Febrile Seizures In Children, How To Protect Your Child
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British Red Cross are urging parents to learn how to spot and treat common seizures in children.

A new survey suggests that two-thirds of parents are unable to spot the warning signs of a febrile seizure.

I find this campaign a good idea as both my children had a febrile seizure when they were babies, due to a high temperature when they weren’t well. It was one of the scariest moments of my life when it happened.

5% of children experience a febrile seizure and British Red Cross are campaigning for parents to recognise and treat the most common types of seizures. 

Febrile seizures are a form of convulsions caused by fever. A high number of mothers and fathers have admitted they would lack confidence about what to do if one happened.

The charity’s head of first aid, Joe Mulligan, has said although the symptoms may look frightening, they are easily treatable.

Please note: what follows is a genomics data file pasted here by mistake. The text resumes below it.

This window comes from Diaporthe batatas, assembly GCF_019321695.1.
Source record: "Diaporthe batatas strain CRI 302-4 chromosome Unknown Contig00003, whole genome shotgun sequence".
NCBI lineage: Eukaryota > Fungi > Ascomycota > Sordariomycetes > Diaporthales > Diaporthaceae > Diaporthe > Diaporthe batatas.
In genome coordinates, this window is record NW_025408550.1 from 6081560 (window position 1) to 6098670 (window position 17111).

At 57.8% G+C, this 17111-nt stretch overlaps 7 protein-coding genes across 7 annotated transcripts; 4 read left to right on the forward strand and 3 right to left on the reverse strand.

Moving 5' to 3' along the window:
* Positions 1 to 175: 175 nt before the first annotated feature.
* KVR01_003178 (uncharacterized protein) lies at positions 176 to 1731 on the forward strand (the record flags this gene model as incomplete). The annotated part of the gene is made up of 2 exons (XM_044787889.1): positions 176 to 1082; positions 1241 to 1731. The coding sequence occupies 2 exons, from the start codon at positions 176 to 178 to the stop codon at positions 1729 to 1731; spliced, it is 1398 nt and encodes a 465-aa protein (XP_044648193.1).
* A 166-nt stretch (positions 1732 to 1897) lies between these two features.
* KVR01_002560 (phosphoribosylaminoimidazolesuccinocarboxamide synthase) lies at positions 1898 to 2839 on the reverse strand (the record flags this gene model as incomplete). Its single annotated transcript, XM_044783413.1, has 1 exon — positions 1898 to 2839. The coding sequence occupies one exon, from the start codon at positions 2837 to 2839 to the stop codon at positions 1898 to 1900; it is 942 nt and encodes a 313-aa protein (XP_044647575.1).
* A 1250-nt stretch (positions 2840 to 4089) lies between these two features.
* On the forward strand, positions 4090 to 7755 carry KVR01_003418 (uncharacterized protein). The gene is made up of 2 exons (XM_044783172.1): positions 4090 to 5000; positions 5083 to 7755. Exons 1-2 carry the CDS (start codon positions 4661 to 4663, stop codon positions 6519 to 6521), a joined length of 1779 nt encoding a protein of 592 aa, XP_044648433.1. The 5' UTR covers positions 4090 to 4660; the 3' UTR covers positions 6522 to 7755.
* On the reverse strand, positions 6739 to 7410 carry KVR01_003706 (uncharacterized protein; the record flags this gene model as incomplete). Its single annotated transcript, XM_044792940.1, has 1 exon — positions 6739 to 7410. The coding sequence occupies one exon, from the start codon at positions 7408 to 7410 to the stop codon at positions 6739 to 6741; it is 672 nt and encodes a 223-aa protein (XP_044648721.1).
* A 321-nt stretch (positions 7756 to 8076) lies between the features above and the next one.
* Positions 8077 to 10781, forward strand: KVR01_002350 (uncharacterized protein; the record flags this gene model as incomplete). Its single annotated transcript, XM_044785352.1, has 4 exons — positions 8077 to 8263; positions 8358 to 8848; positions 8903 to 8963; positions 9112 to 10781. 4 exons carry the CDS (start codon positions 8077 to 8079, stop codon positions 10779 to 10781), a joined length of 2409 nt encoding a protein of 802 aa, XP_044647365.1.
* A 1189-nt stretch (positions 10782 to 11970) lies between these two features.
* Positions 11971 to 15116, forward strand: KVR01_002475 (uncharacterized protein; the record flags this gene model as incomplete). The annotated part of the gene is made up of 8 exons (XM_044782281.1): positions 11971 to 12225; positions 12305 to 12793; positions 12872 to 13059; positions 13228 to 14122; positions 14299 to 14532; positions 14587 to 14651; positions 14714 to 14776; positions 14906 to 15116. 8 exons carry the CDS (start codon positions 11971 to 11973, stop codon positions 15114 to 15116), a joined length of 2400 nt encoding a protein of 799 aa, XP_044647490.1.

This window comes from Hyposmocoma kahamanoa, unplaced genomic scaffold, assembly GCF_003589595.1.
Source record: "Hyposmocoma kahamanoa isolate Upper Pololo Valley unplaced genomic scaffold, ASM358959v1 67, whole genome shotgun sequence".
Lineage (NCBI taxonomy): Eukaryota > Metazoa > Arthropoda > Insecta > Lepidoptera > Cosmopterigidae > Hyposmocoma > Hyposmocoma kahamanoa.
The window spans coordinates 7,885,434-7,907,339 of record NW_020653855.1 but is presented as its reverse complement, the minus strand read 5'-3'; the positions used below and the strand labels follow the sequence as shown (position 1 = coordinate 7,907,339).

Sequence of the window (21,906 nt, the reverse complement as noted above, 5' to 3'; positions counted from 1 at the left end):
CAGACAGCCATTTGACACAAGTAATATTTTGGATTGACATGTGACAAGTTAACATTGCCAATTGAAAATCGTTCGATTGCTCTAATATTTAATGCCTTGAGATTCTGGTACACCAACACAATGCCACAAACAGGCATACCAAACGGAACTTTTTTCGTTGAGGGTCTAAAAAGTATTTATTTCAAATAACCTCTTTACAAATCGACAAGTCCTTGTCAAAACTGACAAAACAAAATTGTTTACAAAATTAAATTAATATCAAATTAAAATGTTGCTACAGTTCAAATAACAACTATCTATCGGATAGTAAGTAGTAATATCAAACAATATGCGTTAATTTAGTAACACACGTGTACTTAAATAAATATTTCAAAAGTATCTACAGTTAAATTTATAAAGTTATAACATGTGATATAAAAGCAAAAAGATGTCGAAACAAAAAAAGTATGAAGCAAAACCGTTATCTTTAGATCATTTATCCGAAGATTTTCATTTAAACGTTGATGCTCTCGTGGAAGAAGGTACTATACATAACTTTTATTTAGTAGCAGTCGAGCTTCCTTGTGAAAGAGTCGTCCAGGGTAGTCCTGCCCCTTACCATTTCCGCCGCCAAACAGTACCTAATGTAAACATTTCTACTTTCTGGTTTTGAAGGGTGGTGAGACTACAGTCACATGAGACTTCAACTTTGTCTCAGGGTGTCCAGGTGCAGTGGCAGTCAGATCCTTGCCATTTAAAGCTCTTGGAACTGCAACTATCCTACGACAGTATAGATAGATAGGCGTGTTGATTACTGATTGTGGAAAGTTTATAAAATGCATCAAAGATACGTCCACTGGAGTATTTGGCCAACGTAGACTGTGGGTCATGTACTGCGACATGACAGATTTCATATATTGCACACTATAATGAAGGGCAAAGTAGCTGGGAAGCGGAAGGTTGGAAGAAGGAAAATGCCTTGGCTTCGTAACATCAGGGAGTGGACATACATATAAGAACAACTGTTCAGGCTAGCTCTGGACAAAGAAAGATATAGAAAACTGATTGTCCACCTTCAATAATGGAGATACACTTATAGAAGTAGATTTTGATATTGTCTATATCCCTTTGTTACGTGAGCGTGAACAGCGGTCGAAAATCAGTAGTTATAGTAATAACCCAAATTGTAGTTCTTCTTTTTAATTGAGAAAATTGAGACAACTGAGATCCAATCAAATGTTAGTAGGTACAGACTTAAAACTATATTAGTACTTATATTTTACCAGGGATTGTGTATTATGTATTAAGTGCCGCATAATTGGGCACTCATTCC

One mother, Joanne Riley, described witnessing a febrile seizure in her two-year-old son as “one of the scariest moments of my life”.

She added: “It was a really traumatic experience – seeing my baby stiff and shaking and slowly watching his tips turn blue.

“I remember thinking: ‘This is it, my little baby is dying’.”

Ahead of World First Aid Day, the Red Cross gave this advice for febrile seizures:

:: The baby or child may arch their back, stiffen their body and clench their fists. They look red-faced, are hot to touch and sweating

:: Their eyes may roll upwards and they may hold their breath

:: Do not restrain the baby or child, but do protect them from injury. Remove objects which could cause them harm while they are having the seizure. Use a blanket or clothing to protect their head from injury

:: As febrile seizures are caused by a raised temperature, remove outer clothing to help keep them cool. If the room they are in is hot, ensure there is a constant flow of fresh air – perhaps by opening a window

:: Once the seizure is over, help the baby or child to rest on their side with their head tilted back, as this will help them to keep breathing

:: If the symptoms continue or it is their first seizure, seek medical advice.

For the full article, see Sky News.

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